"Every member of the band has been personally affected by this. That’s where 'A Reason To Fight' comes from," Draiman shared. "And what we’re really inspired by is our own personal experiences with it — whether it’s ourselves as individuals battling addiction and depression, or whether it’s watching loved ones of ours battle with it. It’s something that’s very close to our hearts."
In "A Reason to Fight," Draiman invokes the image of a demon to describe mental illness. He feels that by depicting mental illness as a frightening and horrible concept, he disabuses us of the stigma that people with mental illness are weak and should be able to just "get over it."
"Depression and addiction … The only way to attribute the correct and adequate amount of power, horror and fear that deserves to be evoked from these two things is by referring to them in an almost demonic sense — the ultimate evil … that which tempts you, that which pulls you down, pulls you in … Often theology and mythology and bedtime story monsters are very useful to … come to terms with that which is afflicting you," Draiman explained. "Far too many people minimize and brush off and do attach this stigma to it — that it is something that is avoidable, that it’s the fault of the individual, that they let themselves succumb to it. When you all of a sudden make these things the personification of some horrible, evil infection, like a cancer, it really takes on a different meaning and people are forced to view it in a different light. The minute you accept the fact that this is something that could happen to anyone no matter how strong they may or may not be, then it becomes much more frightening. And it becomes much more ominous. And I think it’s deserving of that level of power, because there’s no one who’s invulnerable to this.
"They’re diseases like any other, and they take hold of a person whether they want it to or not."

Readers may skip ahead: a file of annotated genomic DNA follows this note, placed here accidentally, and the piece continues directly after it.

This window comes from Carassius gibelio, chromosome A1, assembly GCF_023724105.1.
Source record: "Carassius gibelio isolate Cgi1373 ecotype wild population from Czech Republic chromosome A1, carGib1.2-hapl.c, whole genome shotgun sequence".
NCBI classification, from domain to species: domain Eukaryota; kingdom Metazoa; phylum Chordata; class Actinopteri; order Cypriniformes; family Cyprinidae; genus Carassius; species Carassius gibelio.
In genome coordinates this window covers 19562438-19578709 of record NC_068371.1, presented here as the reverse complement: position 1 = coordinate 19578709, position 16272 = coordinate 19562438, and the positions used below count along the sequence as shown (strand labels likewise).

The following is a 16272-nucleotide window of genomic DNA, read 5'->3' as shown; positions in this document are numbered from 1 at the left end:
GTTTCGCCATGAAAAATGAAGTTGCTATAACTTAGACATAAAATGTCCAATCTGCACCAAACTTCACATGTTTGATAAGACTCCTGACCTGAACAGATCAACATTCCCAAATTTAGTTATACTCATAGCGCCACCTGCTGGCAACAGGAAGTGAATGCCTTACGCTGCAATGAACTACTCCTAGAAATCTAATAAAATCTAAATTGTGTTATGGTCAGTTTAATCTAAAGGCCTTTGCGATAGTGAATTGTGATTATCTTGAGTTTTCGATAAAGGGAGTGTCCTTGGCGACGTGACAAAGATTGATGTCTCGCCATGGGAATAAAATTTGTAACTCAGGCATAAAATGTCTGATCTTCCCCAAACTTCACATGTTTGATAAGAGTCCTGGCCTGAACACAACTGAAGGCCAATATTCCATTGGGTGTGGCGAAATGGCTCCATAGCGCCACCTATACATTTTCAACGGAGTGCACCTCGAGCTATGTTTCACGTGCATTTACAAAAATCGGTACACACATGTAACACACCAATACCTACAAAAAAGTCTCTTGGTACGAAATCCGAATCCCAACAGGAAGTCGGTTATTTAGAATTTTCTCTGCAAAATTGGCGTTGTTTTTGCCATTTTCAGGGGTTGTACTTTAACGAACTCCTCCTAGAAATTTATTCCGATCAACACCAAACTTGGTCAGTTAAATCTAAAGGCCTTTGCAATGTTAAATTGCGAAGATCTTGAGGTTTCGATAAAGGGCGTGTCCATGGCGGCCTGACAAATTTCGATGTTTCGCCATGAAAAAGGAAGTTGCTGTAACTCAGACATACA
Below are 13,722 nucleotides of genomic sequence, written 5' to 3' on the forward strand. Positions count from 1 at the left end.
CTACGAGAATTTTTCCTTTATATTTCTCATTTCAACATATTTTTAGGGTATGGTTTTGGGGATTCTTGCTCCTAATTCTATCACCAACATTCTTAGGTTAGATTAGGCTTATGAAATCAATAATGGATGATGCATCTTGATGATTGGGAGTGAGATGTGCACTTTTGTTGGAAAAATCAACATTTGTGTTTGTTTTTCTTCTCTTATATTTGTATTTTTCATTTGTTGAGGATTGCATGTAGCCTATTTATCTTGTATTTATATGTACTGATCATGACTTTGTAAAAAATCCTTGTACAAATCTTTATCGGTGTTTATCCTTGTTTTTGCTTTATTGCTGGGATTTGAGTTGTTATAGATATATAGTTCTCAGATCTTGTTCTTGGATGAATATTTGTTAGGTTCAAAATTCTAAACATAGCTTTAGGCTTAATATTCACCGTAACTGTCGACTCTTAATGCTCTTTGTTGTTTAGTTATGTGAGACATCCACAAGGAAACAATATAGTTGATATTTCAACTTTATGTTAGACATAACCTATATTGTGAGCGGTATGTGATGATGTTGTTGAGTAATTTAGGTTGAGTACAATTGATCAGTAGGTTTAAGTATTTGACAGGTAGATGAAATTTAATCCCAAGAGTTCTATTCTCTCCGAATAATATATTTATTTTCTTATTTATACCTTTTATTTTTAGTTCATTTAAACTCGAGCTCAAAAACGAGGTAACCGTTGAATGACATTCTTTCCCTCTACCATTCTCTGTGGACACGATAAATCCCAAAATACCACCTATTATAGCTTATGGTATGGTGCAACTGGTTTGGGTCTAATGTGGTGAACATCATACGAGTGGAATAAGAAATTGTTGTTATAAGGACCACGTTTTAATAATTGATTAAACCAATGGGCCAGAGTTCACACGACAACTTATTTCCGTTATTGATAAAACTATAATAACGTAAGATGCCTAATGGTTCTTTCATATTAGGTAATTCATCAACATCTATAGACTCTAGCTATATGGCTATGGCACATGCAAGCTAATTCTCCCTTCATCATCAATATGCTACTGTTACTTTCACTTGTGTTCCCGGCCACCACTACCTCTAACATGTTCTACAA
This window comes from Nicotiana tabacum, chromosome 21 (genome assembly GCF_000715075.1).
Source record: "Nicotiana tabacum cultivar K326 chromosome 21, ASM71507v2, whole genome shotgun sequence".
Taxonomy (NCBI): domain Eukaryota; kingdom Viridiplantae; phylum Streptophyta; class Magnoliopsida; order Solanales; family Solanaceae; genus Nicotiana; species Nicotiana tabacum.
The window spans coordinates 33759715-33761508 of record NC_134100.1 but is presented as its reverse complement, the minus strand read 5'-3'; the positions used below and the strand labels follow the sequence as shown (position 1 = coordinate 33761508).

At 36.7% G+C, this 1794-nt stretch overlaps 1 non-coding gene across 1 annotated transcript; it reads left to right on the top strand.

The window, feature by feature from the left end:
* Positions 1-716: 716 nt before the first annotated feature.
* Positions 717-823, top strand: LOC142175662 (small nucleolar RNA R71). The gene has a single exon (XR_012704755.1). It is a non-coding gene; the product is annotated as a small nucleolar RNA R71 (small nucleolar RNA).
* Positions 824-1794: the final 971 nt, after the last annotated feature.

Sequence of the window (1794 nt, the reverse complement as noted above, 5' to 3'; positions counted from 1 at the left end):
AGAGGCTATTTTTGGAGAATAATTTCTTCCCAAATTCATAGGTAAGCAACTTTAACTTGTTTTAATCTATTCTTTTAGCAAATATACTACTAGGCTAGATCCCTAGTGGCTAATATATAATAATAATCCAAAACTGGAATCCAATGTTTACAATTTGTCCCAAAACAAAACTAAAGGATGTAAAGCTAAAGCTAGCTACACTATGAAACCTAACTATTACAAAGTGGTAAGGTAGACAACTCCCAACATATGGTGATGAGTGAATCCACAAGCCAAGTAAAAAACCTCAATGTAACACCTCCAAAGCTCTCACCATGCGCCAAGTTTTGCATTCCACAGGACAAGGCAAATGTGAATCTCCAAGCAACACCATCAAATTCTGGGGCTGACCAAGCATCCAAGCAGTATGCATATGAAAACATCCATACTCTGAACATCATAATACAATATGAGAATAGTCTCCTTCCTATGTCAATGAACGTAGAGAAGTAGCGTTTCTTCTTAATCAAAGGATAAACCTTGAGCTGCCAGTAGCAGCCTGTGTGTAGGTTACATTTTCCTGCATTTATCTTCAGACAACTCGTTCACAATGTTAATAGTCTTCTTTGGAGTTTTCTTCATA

Draiman has watched mental illness take hold of many of his colleagues and friends. In recent years artists such as Chester Bennington and Chris Cornell have died from suicide, and Prince and Scott Weiland have died of drug overdoses. Draiman was appalled at how people discussed the death of his friend Bennington, particularly the suggestion that Bennington’s personal and professional success should have shielded him from mental illness.
“When Chester passed … everyone saw him being happy in the recent days prior, having good experiences — frontman of one of the most successful bands in the world, beautiful wife, children. And then the classic question from all of the people I wanted to punch in the fucking face when they said it, ‘Why? What did he have to be depressed about: He had everything?'" Draiman recalled. “You have no idea what the fuck you’re talking about. You think that because on the surface everything looks rosy that there isn’t a cancer inside festering? You can’t pretend to know what goes on in somebody’s psyche."
But we cherish our rock star fantasies. We get enough reality in our own lives and often don’t want to hear about the stress and toil that goes into making the music we love or the struggles that our favorite artists face. We need our rock gods to be perfect so we can escape into the songs and concerts. Unfortunately, this feeds into the stigma of mental illness, as we may harshly judge artists who struggle.